Gender Related Laws and Policy
In a letter to Mayor Bill de Blasio, the Committee on Sex and Law urges the administration to focus on a number of key issues concerning gender-related law and policy including: 1) supporting the extension of accommodations for breastfeeding mothers to college and university students; 2) enhancing public education about a breastfeeding mother’s right to express milk in the workplace; 3) strengthening the City's commitment to teaching comprehensive, medically-accurate sexuality education in public schools; and 4) strengthening the City's commitment to punishing the perpetrators of human trafficking and providing supportive services to its victims.
Anti-Homosexuality Legislation in Uganda
In a letter to the President of Uganda, the Committee on African Affairs urged him not to sign the Anti-Homosexuality Bill (the “Bill”) that was passed by Parliament in December, and to return it to Parliament for reconsideration. The Committee stressed that the criminalization of homosexuality and organizations that support LGBT rights, the exclusion of LGBT people from full and equal participation in Uganda’s democracy, and the draconian penalties in the Bill (including life imprisonment) run counter to fundamental human rights principles. The Bill also violates Uganda’s Constitution and the country's obligations under the International Covenant on Civil and Political Rights as well as the African Charter on Human and Peoples’ Rights.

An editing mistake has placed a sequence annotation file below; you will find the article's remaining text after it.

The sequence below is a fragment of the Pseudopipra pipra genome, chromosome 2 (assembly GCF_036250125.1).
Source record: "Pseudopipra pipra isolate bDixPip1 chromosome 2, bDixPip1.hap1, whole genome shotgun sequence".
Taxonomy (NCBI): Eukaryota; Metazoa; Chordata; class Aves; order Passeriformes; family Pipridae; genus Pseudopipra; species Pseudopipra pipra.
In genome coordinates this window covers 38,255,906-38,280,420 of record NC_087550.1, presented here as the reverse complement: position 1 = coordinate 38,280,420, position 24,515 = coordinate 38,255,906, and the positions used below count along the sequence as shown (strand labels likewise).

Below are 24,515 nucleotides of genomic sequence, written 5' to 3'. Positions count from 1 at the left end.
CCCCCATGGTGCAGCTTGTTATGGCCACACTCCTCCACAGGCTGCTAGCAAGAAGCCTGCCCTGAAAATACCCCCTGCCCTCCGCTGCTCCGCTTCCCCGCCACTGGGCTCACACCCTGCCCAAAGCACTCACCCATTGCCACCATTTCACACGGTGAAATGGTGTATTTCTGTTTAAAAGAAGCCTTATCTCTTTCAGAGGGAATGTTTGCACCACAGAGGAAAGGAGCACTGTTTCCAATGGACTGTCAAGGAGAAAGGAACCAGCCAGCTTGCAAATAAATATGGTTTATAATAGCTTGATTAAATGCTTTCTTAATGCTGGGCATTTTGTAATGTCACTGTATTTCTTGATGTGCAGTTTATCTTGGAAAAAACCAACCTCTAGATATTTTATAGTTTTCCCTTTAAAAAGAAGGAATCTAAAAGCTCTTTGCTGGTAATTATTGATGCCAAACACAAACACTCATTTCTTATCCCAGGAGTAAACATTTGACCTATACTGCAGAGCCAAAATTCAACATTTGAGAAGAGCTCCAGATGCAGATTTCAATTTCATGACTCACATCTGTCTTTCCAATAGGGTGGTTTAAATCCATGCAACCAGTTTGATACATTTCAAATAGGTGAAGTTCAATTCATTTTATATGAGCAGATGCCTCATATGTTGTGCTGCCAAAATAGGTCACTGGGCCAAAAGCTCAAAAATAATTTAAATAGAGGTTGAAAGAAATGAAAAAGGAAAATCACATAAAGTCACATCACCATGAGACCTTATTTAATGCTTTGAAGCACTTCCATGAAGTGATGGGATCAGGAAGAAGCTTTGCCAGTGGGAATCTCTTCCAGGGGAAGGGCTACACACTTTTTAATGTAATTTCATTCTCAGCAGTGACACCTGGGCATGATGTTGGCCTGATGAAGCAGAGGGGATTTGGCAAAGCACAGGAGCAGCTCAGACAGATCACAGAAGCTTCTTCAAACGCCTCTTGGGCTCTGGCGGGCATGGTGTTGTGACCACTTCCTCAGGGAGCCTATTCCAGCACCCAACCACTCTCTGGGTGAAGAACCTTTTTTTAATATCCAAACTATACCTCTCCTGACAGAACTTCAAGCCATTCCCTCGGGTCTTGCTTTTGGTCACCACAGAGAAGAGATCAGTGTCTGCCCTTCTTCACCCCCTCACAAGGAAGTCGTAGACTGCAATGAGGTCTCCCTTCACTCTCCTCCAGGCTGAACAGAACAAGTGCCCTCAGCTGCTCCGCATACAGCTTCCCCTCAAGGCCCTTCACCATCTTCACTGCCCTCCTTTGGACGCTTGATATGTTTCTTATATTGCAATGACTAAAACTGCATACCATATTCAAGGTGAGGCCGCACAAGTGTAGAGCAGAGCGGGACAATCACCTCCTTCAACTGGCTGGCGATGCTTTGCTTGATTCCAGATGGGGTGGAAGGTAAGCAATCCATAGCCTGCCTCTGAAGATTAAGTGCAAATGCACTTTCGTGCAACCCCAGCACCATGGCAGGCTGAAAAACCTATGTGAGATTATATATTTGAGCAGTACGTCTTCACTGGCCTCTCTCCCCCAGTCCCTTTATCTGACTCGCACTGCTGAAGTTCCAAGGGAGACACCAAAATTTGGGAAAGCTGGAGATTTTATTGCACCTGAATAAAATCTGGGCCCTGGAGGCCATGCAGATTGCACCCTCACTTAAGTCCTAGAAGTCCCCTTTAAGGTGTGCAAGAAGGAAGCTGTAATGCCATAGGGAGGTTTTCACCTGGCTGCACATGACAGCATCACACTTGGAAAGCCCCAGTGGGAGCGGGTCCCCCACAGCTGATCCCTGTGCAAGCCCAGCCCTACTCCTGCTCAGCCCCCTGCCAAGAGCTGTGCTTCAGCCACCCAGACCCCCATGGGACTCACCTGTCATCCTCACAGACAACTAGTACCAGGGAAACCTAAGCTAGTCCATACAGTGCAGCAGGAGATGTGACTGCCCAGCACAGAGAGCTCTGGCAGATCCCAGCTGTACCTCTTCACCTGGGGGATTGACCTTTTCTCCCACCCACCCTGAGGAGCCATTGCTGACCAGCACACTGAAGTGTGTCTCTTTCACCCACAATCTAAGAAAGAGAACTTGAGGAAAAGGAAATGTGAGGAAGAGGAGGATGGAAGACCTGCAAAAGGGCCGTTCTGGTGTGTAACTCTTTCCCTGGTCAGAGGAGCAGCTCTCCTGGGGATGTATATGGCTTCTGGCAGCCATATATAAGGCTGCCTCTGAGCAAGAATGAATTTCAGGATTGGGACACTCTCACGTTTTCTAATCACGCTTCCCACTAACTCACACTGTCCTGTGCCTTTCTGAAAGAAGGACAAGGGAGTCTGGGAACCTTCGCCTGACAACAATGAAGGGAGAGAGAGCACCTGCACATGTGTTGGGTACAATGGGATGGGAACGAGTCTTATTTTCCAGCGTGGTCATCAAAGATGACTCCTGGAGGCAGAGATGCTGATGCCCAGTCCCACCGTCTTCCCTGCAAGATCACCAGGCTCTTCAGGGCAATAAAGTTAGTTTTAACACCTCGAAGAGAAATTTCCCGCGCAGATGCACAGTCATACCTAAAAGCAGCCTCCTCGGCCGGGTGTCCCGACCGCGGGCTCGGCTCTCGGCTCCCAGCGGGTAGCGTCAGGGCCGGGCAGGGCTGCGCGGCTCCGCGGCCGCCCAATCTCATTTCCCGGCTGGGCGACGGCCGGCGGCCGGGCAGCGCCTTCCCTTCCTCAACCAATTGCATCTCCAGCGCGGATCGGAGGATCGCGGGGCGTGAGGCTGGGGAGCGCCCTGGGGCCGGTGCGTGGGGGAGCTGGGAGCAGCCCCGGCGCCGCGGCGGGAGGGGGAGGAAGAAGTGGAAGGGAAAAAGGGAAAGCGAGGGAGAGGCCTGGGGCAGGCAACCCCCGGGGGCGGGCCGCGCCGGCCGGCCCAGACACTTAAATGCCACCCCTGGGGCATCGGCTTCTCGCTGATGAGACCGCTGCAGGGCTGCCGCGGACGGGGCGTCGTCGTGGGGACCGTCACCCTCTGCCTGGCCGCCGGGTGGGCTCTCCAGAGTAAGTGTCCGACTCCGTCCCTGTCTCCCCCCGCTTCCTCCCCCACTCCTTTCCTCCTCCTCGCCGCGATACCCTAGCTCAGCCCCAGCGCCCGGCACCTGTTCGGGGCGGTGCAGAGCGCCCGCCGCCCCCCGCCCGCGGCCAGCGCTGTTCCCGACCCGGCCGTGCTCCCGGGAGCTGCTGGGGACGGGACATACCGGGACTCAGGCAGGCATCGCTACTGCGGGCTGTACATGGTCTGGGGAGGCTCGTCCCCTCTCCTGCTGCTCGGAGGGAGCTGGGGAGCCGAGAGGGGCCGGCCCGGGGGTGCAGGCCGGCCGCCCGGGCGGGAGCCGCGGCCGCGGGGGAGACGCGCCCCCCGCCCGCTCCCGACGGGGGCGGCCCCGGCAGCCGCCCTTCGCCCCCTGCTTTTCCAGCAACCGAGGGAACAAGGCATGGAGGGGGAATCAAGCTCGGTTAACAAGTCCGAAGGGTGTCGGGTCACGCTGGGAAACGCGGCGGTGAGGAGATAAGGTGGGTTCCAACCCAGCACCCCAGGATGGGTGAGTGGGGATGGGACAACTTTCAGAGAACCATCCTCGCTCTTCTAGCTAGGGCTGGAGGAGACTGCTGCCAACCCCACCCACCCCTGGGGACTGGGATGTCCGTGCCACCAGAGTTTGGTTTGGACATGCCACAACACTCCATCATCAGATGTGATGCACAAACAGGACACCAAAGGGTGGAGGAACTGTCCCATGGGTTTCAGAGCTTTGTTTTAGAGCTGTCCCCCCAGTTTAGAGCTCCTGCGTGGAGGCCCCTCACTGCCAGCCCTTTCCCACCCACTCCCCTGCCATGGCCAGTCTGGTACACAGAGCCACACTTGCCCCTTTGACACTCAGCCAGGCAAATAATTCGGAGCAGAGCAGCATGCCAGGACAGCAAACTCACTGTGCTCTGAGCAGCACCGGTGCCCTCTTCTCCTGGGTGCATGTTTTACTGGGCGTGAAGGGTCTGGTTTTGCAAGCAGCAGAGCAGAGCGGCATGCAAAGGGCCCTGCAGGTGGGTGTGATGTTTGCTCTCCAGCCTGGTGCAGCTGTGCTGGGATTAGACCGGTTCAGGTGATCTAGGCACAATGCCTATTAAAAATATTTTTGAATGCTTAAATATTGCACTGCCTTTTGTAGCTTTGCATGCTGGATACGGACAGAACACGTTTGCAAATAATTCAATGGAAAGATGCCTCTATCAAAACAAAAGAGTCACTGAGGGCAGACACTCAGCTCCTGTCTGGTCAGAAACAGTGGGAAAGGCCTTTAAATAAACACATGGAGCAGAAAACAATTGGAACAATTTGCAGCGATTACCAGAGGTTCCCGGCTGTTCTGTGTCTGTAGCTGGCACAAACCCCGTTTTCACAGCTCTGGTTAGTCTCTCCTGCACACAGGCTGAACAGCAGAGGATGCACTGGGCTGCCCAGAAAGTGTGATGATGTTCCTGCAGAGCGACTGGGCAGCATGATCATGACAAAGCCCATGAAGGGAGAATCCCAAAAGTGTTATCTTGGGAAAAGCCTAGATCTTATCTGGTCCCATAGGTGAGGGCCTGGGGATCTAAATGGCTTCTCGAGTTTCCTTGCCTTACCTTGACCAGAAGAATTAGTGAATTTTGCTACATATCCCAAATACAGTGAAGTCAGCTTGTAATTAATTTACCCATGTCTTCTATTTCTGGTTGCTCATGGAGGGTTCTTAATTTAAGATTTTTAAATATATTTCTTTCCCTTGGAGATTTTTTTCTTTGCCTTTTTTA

Transgender-Affirming Hospital Policies
In its report, Creating Equal Access to Quality Health Care for Transgender Patients: Transgender-Affirming Hospital Policies, the Committee on Lesbian, Gay, Bisexual and Transgender Rights outlined a set of model hospital policies aimed at eliminating bias and insensitivity toward, and ensuring appropriate, welcoming interactions with, transgender patients. The model policies address the issues of confidentiality, non-discrimination, room assignments, bathroom access, and admitting/registration procedures – issues that, when mishandled, become barriers to health care for transgender patients. The report urges that hospital administrators and legal departments adopt these policies to ensure that their hospitals are offering health care that is non-discriminatory and transgender-affirming.
Committee Involvement--It's Never too Late
Committees are how the City Bar’s work gets done. Working on a committee can give you great experience while opening up a number of career doors, some you may not even anticipate.
A full list of the City Bar committees along with a brief description of each and an application form can be found on the City Bar’s website. As a number of City Bar committees have more applicants than available slots, please consider applying to more than one committee.
Have an interest in or questions about the City Bar’s legislative work? Send an email to firstname.lastname@example.org, visit our website or follow us on Facebook and Twitter.